“People are taking new jobs in the service industry, but service industry workers are at risk, and we worry about them,” says Samara Fritzsche, a social worker and career counselor at JEVS Human Services.

[Note: the following is an excerpt from a longer piece by the Inquirer].

As the coronavirus has ravaged society, leveled the economy, and buckled systems, it has created devastating losses. The loss of lives is the hardest, but even more widespread is the loss of jobs, routines, familiarity, social interaction — and, during these religious holidays, beloved traditions.

Those losses trigger grief amid the anxiety, panic, terror, and the rest of the emotions we are experiencing at this strange time. The Inquirer sought out insights from those who are supporting communities during this time to hear how they’re helping people process their individual and collective grief.

Samara Fritzsche, career counselor

We see clients from all walks to life, from GEDs to Ph.D.s. Regardless of what industry they are in, their mental health is affected by being out of work and having to struggle financially. People who were already dealing with feeling depressed and somewhat isolated because of being out of work are even more isolated now.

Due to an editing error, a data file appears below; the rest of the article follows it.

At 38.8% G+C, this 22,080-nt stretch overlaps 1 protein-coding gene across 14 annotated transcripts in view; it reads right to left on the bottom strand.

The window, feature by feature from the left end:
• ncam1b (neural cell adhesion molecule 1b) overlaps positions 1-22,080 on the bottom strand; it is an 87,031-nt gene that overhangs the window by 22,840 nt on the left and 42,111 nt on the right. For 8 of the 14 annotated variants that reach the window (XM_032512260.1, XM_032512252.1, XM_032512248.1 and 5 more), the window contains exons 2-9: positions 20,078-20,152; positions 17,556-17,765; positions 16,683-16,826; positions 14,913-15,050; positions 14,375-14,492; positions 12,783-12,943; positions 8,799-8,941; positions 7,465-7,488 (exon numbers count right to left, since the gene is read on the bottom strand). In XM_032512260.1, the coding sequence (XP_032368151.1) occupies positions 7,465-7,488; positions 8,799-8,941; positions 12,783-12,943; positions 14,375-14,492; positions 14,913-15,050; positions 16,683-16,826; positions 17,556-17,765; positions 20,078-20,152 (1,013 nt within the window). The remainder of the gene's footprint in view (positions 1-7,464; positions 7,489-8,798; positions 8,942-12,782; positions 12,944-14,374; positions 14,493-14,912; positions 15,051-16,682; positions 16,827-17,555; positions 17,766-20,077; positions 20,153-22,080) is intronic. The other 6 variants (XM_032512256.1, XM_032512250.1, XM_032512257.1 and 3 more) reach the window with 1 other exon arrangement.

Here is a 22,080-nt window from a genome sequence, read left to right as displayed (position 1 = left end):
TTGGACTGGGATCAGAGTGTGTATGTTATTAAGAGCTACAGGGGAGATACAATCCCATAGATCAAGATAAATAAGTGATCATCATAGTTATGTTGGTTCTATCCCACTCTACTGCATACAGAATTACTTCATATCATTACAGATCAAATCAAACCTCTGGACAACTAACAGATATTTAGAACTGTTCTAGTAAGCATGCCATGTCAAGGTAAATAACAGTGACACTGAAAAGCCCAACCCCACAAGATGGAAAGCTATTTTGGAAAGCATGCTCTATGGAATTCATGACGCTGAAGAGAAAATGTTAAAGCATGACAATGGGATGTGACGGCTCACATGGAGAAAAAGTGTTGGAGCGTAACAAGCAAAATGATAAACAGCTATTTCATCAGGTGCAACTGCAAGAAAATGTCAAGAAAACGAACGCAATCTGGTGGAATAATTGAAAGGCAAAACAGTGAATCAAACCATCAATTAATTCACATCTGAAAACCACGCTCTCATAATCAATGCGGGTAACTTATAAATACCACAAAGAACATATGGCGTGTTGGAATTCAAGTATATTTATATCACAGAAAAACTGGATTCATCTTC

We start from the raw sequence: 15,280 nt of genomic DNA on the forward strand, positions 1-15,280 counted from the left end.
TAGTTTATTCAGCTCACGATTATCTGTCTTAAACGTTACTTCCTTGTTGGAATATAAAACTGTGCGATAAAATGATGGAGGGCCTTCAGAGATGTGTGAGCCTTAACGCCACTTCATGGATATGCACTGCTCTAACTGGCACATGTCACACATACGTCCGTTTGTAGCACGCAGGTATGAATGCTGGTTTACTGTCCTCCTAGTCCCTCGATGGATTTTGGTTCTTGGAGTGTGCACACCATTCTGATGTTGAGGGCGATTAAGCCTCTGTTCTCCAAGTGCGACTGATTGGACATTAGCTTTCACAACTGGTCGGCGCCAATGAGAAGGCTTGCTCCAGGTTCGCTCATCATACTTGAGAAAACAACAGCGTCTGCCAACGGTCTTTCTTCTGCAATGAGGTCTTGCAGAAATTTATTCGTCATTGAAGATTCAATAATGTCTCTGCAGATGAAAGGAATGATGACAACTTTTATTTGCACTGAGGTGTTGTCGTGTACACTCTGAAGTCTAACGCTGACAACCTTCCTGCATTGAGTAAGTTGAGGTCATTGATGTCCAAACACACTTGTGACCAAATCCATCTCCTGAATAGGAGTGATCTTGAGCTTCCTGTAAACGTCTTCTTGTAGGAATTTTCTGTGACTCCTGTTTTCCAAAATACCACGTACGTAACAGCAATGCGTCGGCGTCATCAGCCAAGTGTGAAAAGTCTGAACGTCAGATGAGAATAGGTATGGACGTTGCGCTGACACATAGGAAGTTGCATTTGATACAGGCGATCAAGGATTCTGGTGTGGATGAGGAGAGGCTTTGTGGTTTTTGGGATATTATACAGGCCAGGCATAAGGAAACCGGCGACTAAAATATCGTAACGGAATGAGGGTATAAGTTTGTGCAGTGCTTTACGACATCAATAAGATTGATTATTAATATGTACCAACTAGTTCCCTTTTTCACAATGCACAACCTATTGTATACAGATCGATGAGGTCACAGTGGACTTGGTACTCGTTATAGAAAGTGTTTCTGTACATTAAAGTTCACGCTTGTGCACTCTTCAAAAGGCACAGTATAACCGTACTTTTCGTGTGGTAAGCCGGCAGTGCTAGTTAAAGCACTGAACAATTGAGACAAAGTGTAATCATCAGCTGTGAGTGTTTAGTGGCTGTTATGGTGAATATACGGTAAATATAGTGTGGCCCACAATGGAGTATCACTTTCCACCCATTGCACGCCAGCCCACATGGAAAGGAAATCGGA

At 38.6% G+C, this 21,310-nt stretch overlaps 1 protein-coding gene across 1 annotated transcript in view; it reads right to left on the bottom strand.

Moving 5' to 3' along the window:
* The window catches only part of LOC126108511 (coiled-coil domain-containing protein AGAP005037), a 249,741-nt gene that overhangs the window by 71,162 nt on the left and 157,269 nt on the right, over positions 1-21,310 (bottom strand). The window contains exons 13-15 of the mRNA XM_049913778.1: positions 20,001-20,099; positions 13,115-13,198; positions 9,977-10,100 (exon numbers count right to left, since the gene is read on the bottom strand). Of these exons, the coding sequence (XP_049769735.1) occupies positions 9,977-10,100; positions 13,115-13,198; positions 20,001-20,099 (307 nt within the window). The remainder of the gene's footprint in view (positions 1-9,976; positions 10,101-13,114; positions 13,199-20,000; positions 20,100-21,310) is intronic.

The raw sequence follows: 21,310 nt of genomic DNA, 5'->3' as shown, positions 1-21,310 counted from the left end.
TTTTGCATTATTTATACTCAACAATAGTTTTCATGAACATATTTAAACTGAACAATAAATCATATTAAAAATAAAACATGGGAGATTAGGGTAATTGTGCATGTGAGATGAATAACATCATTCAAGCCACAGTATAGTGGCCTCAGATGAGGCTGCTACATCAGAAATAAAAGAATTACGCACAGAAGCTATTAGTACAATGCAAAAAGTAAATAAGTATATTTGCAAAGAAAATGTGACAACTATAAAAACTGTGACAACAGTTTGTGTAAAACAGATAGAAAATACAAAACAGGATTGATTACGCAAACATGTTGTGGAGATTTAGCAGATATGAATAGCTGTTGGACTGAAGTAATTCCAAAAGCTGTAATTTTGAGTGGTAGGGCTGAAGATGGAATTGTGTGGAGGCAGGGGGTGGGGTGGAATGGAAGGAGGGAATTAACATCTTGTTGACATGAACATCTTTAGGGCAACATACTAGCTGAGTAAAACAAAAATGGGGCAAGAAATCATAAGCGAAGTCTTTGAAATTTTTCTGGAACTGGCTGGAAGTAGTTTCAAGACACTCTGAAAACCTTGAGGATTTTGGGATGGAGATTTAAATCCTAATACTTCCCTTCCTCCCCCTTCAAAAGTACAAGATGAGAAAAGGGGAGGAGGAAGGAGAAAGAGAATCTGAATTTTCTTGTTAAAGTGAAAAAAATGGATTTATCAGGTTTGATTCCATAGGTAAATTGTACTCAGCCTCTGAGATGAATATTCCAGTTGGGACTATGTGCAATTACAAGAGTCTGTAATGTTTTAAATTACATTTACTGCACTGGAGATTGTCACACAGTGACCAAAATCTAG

Not knowing how long this will last is overwhelming for people.”

There’s tremendous anxiety about getting basic needs met, with food insecurity being a major issue. People who are out of work are worried about not being able to safely get food, and they’re worried about the cost of food.

I was on a Zoom chat with a client who is alone and very isolated, and we decided we would watch Jeopardy! together later. We’re professionals, but we’re also trying to be there on a whole other level right now because people are so isolated. We are doing things outside the scope of what we traditionally do because we have to get people the resources they need.

Samara Fritzsche is a career counselor and licensed social worker who has been on the staff of JEVS Human Services, a Philadelphia nonprofit, for 15 years.

> Read the full article on the Inquirer website
> Download this excerpt as a PDF


Posted in COVID19 JEVS In The News